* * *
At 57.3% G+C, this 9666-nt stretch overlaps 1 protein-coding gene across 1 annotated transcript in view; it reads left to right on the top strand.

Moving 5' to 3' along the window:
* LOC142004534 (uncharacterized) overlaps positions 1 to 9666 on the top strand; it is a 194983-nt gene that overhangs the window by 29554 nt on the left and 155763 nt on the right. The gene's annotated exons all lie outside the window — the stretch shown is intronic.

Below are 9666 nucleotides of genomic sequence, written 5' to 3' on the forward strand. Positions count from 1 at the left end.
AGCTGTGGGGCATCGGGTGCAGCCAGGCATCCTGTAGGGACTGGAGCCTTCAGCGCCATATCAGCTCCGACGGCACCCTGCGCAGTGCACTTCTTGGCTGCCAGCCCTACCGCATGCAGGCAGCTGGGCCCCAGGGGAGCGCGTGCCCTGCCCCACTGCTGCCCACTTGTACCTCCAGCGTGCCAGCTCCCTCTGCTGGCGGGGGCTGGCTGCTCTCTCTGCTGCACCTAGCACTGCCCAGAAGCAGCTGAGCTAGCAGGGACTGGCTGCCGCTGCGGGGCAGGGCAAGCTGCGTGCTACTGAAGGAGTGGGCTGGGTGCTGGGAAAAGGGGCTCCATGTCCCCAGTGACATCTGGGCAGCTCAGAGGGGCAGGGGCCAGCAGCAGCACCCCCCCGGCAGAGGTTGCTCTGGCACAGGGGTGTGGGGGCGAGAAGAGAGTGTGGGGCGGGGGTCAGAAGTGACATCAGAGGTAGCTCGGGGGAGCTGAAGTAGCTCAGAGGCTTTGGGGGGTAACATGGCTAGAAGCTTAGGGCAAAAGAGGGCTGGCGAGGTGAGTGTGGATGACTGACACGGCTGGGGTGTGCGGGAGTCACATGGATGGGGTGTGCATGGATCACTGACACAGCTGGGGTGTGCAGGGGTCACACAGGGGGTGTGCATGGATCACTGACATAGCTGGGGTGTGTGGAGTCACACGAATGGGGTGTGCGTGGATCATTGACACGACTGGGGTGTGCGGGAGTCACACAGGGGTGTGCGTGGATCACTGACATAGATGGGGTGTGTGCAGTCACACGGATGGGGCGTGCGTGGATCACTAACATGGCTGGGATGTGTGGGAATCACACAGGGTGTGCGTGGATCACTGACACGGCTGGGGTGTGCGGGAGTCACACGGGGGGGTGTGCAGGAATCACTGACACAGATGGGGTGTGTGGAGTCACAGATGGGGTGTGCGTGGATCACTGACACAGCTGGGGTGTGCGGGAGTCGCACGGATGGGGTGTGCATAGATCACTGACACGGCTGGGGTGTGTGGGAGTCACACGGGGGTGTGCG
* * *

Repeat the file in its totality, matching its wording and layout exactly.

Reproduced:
At 57.3% G+C, this 9666-nt stretch overlaps 1 protein-coding gene across 1 annotated transcript in view; it reads left to right on the top strand.

Moving 5' to 3' along the window:
* LOC142004534 (uncharacterized) overlaps positions 1 to 9666 on the top strand; it is a 194983-nt gene that overhangs the window by 29554 nt on the left and 155763 nt on the right. The gene's annotated exons all lie outside the window — the stretch shown is intronic.

Below are 9666 nucleotides of genomic sequence, written 5' to 3' on the forward strand. Positions count from 1 at the left end.
AGCTGTGGGGCATCGGGTGCAGCCAGGCATCCTGTAGGGACTGGAGCCTTCAGCGCCATATCAGCTCCGACGGCACCCTGCGCAGTGCACTTCTTGGCTGCCAGCCCTACCGCATGCAGGCAGCTGGGCCCCAGGGGAGCGCGTGCCCTGCCCCACTGCTGCCCACTTGTACCTCCAGCGTGCCAGCTCCCTCTGCTGGCGGGGGCTGGCTGCTCTCTCTGCTGCACCTAGCACTGCCCAGAAGCAGCTGAGCTAGCAGGGACTGGCTGCCGCTGCGGGGCAGGGCAAGCTGCGTGCTACTGAAGGAGTGGGCTGGGTGCTGGGAAAAGGGGCTCCATGTCCCCAGTGACATCTGGGCAGCTCAGAGGGGCAGGGGCCAGCAGCAGCACCCCCCCGGCAGAGGTTGCTCTGGCACAGGGGTGTGGGGGCGAGAAGAGAGTGTGGGGCGGGGGTCAGAAGTGACATCAGAGGTAGCTCGGGGGAGCTGAAGTAGCTCAGAGGCTTTGGGGGGTAACATGGCTAGAAGCTTAGGGCAAAAGAGGGCTGGCGAGGTGAGTGTGGATGACTGACACGGCTGGGGTGTGCGGGAGTCACATGGATGGGGTGTGCATGGATCACTGACACAGCTGGGGTGTGCAGGGGTCACACAGGGGGTGTGCATGGATCACTGACATAGCTGGGGTGTGTGGAGTCACACGAATGGGGTGTGCGTGGATCATTGACACGACTGGGGTGTGCGGGAGTCACACAGGGGTGTGCGTGGATCACTGACATAGATGGGGTGTGTGCAGTCACACGGATGGGGCGTGCGTGGATCACTAACATGGCTGGGATGTGTGGGAATCACACAGGGTGTGCGTGGATCACTGACACGGCTGGGGTGTGCGGGAGTCACACGGGGGGGTGTGCAGGAATCACTGACACAGATGGGGTGTGTGGAGTCACAGATGGGGTGTGCGTGGATCACTGACACAGCTGGGGTGTGCGGGAGTCGCACGGATGGGGTGTGCATAGATCACTGACACGGCTGGGGTGTGTGGGAGTCACACGGGGGTGTGCG